Margaret Sarah Carpenter, transcript of list of paintings 1812-1866

Scope and Content

Volume containing list of paintings completed by Margaret Sarah Carpenter organised by year from 1812-1866, it is believed to have been transcribed from the original by NPG staff member James Milner (1874-1927) when borrowed from Carpenter's son Edward. There are no entrirs for 1863 and 1865. The list includes the names of the sitters (or when not a portrait the name of the picture) and a record of the price paid for the painting. An unknown person has added in pencil annotations at an unknown date, these mainly consist of added details on sitters names and a running tally of income earnt. The cover of the volume bears the incorrect title 'List of Pictures and Drawings by Margaret Carpenter from the year 1812 to 1864 with the prices paid for them.'

There is an alphabetical index of sitters following the end of the list. Inside the front cover there is an business card for Edward Carpenter and a note by Charles Kingsley Adams dated 9 May 1962 detailing how the transcript came to be in the National Portrait Gallery.

Administrative / Biographical History

Margaret Sarah Carpenter (1793-1872) was born in Salisbury, Wiltshire, the second of six children of Alexander Geddes (1763-1843), a retired army officer, and his wife, Harriet Easton (1762-1842). Carpenter was largely self-taught but did receive some painting tuition from Thomas Guest in Salisbury around 1805 and copied older masters in the earl of Radnor's collection at Longford Castle. In 1813 Lord Radnor helped her financially to move to London where she won three major medals at the Society of Arts. From 1814 she exhibited regularly at the Royal Academy and British Institution and was one of a circle of aspiring young painters including her future brother-in-law William Collins. Around 1815 she was almost certainly a pupil of Sir Thomas Lawrence and was seen later by many as his natural successor.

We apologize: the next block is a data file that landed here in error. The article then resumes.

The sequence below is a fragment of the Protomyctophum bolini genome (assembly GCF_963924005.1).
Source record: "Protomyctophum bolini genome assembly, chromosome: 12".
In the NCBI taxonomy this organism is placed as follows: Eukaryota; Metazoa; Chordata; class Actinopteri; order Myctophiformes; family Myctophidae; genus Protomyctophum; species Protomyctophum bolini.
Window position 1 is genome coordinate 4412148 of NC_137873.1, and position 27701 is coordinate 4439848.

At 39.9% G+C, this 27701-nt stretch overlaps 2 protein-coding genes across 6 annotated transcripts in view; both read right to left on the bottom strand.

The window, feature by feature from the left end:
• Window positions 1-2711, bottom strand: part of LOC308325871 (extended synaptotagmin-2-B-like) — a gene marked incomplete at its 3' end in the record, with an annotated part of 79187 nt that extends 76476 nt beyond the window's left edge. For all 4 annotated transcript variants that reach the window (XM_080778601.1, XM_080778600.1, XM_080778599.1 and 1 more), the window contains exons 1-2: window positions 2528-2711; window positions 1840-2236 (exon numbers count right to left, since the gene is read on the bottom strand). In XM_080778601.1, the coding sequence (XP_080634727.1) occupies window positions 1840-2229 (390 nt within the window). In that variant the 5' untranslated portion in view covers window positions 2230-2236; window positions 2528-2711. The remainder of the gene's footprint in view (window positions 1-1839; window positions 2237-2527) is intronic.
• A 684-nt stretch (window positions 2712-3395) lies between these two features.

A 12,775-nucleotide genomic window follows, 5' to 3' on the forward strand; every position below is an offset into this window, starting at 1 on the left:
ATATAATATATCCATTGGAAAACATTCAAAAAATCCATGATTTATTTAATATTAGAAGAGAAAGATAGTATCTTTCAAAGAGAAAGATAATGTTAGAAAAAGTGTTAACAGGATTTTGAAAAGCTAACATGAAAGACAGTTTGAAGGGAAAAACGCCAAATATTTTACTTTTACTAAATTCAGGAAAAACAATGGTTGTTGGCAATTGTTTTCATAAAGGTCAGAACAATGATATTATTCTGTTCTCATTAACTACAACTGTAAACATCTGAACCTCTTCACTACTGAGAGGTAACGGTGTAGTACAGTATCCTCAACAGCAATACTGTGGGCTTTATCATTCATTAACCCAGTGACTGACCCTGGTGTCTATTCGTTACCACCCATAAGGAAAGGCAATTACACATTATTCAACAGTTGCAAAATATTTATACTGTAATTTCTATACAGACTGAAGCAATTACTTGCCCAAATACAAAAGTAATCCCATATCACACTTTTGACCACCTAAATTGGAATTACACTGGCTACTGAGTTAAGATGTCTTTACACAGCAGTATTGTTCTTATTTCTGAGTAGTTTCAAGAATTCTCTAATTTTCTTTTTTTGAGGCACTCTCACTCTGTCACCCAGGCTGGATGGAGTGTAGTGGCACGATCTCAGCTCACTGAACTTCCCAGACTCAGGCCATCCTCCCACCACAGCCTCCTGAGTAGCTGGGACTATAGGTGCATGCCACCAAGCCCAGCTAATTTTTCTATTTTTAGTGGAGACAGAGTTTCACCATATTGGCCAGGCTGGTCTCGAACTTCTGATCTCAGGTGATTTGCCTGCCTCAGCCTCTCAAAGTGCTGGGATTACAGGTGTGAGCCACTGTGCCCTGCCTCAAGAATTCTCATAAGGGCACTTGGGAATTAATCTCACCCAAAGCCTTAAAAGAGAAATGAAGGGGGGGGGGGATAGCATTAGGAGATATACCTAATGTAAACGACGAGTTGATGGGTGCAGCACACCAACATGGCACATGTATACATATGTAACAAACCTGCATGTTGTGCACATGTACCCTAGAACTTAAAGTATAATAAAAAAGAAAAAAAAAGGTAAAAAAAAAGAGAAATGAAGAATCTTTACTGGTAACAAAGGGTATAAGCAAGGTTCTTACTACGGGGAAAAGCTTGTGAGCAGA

In October 1817 she married William Hookham Carpenter (1792-1866). Together they had eight children, five surviving to adulthood with three becoming painters. Carpenter was ambitious and determined to pursue her career but also bore a strong sense of duty towards her family responsibilities. Following her marriage she lived in London for the rest of her life, in Marylebone at first and then from 1852-1866 at the British Museum where her husband was keeper of prints and drawings. For most of her career she earned more than her husband. The latter part of life saw her work reduce but she continued to exhibit at the Royal Academy until 1866.

She mainly practiced in oils though did undertake portraits in chalks and rarely watercolours. Some were engraved. She also painted genre subjects, with 63 being exhibited at the British Institution. She was influenced by Reynolds and Lawrence but her style had a more straightforward reality and energy, with a warmth of character. Carpenter produced 1100 pictures, 263 being exhibited in her lifetime with 156 shown at the Royal Academy. Amongst her notable sitters were Byron's daughter Ada, countess of Lovelace, Richard Bonnington and John Gibson. She also received over 100 commissions to paint leaving portraits of boys at Eton.

Carpenter was the most successful English female painter of her time and received regular critical acclaim. She died at her home at 22 Upper Gloucester Place, Marylebone on 13 November 1872 aged 79 and was buried beside her husband in Highgate cemetery.

This biographical description is largely based on Richard J. Smith, 'Carpenter , Margaret Sarah (1793–1872)', Oxford Dictionary of National Biography, Oxford University Press, 2004 [, accessed 24 Oct 2017]

Access Information

Available to view by appointment in the Heinz Archive and Library Public Study Room, to make an appointment contact Archive Reception . Although records are generally available for public consultation, some information in them, such as personal data or information supplied to the Gallery in confidence, may be restricted.

Conditions Governing Use

Personal photography is permitted for research purposes only. Photocopying is not permitted.

Location of Originals

It is unknown where the original volume is held.